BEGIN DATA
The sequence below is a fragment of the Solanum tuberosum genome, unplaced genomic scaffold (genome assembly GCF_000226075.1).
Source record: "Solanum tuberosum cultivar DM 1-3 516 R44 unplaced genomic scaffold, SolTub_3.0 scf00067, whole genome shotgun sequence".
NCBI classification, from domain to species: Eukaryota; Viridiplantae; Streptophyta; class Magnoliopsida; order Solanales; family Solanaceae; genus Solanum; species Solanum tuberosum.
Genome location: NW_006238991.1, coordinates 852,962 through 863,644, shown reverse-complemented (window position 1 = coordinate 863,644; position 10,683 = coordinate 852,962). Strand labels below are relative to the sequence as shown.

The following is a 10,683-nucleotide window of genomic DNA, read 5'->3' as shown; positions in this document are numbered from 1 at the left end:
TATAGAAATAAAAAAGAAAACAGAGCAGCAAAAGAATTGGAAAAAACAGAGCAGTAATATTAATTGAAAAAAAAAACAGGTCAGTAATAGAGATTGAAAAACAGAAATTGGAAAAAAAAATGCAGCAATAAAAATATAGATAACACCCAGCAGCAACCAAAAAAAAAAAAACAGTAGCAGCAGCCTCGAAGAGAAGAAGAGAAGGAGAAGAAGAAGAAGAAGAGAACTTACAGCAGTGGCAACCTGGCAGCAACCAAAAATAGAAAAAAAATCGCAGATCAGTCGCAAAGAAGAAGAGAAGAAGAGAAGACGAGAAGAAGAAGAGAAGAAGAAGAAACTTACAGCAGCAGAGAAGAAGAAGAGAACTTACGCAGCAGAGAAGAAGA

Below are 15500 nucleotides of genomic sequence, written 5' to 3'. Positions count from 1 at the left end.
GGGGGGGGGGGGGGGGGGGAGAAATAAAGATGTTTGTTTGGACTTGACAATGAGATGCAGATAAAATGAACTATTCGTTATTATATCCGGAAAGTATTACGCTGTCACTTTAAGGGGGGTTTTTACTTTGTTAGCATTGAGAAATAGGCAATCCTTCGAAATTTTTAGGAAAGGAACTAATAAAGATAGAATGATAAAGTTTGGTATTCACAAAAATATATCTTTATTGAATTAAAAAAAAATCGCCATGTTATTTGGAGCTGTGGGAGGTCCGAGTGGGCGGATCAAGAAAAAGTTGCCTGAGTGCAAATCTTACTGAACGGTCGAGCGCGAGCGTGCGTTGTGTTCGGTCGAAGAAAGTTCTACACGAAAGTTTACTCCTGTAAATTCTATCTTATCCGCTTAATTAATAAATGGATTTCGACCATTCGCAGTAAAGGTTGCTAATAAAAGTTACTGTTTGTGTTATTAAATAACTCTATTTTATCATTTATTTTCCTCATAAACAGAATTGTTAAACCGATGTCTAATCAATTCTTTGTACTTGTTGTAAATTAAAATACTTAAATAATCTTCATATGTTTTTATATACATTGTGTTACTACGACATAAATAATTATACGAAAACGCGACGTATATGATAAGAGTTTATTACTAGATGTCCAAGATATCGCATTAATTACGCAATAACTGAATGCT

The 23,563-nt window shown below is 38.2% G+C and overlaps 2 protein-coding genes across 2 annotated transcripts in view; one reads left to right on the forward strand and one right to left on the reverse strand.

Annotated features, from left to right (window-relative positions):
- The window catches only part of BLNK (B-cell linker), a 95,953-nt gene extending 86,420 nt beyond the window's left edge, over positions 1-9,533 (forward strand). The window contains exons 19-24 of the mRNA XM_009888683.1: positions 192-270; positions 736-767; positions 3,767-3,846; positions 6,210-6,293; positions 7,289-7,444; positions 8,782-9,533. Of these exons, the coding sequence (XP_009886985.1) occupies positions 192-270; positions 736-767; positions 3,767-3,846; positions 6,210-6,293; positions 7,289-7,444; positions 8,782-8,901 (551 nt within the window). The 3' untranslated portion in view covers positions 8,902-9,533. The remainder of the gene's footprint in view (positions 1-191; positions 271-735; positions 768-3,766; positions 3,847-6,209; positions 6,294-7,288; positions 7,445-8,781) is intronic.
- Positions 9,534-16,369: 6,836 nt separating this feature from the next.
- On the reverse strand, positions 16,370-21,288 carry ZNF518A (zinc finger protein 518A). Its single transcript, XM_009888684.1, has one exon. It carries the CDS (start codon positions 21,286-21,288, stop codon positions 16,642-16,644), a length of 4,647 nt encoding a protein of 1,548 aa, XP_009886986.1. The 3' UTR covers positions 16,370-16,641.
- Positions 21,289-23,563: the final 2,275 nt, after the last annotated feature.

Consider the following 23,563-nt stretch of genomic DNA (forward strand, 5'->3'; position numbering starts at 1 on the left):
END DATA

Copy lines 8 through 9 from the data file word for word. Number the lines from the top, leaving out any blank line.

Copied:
GGGGGGGGGGGGGGGGGGGAGAAATAAAGATGTTTGTTTGGACTTGACAATGAGATGCAGATAAAATGAACTATTCGTTATTATATCCGGAAAGTATTACGCTGTCACTTTAAGGGGGGTTTTTACTTTGTTAGCATTGAGAAATAGGCAATCCTTCGAAATTTTTAGGAAAGGAACTAATAAAGATAGAATGATAAAGTTTGGTATTCACAAAAATATATCTTTATTGAATTAAAAAAAAATCGCCATGTTATTTGGAGCTGTGGGAGGTCCGAGTGGGCGGATCAAGAAAAAGTTGCCTGAGTGCAAATCTTACTGAACGGTCGAGCGCGAGCGTGCGTTGTGTTCGGTCGAAGAAAGTTCTACACGAAAGTTTACTCCTGTAAATTCTATCTTATCCGCTTAATTAATAAATGGATTTCGACCATTCGCAGTAAAGGTTGCTAATAAAAGTTACTGTTTGTGTTATTAAATAACTCTATTTTATCATTTATTTTCCTCATAAACAGAATTGTTAAACCGATGTCTAATCAATTCTTTGTACTTGTTGTAAATTAAAATACTTAAATAATCTTCATATGTTTTTATATACATTGTGTTACTACGACATAAATAATTATACGAAAACGCGACGTATATGATAAGAGTTTATTACTAGATGTCCAAGATATCGCATTAATTACGCAATAACTGAATGCT

The 23,563-nt window shown below is 38.2% G+C and overlaps 2 protein-coding genes across 2 annotated transcripts in view; one reads left to right on the forward strand and one right to left on the reverse strand.